Assumption number one in the food industry used to be that the way to find out what people want to eat – what will make people happy – is to ask them. And for years and years and years and years, Ragu and Prego would have focus groups, and they would sit all you people down, and they would say, “What do you want in a spaghetti sauce? Tell us what you want in a spaghetti sauce.” And for all those years – 20, 30 years – through all those focus group sessions, no one ever said they wanted extra chunky. Even though at least a third of them, deep in their hearts, actually did.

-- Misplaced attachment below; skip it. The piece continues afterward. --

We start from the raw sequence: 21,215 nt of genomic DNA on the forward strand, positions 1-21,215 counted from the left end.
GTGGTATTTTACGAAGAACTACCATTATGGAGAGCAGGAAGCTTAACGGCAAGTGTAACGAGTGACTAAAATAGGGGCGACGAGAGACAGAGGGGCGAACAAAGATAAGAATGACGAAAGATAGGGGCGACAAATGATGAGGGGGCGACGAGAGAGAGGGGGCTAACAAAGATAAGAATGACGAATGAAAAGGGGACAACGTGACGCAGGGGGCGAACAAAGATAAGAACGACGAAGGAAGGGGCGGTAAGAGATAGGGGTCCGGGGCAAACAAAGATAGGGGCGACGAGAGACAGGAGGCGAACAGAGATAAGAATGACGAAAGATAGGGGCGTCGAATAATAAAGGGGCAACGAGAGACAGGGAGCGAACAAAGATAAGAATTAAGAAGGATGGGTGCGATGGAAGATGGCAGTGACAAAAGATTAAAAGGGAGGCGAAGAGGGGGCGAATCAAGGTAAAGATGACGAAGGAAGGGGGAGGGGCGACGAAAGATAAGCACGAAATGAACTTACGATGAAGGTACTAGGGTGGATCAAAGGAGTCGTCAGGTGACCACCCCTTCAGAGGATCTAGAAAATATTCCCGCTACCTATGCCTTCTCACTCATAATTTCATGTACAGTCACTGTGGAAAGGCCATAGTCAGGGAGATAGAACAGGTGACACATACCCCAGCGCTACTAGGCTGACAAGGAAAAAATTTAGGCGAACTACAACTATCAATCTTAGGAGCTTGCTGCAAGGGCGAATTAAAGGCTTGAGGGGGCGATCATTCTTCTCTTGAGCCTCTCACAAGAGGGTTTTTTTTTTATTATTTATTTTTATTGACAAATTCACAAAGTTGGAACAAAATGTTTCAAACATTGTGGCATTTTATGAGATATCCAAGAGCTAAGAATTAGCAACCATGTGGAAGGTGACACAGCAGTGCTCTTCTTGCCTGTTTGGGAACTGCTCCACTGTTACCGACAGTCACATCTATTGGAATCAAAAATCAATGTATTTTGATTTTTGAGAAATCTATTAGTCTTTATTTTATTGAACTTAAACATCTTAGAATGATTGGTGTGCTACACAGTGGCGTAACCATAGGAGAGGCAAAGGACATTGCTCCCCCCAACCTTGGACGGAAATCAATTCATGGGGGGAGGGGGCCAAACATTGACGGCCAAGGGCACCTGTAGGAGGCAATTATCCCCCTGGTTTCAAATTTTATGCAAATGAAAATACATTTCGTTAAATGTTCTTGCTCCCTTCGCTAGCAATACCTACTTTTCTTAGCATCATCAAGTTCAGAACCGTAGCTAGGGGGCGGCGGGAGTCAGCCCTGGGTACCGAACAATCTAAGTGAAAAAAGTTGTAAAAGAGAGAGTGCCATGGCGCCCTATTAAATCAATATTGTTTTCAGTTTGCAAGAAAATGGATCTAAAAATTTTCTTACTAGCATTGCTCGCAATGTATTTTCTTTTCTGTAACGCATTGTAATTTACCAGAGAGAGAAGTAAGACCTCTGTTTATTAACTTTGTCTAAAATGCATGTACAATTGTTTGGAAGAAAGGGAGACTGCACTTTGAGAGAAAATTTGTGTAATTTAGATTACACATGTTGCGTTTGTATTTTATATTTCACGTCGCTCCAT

Update: Nigel Bell cogently observes:
@pubstrat On sauces: excellent though deals only with sauce-eating population & we must also service those who don't or can't.
— Nigel Bell (@funnyturn) February 24, 2011
He is, of course, spot on. Sauce manufacturers are not universal service providers. That makes the public sector service designer’s life more difficult, though it does not change the basic power of the perception that we are none of us even experts on our own preferences.
So deep in people’s hearts, they want a dictatorship, for instance?
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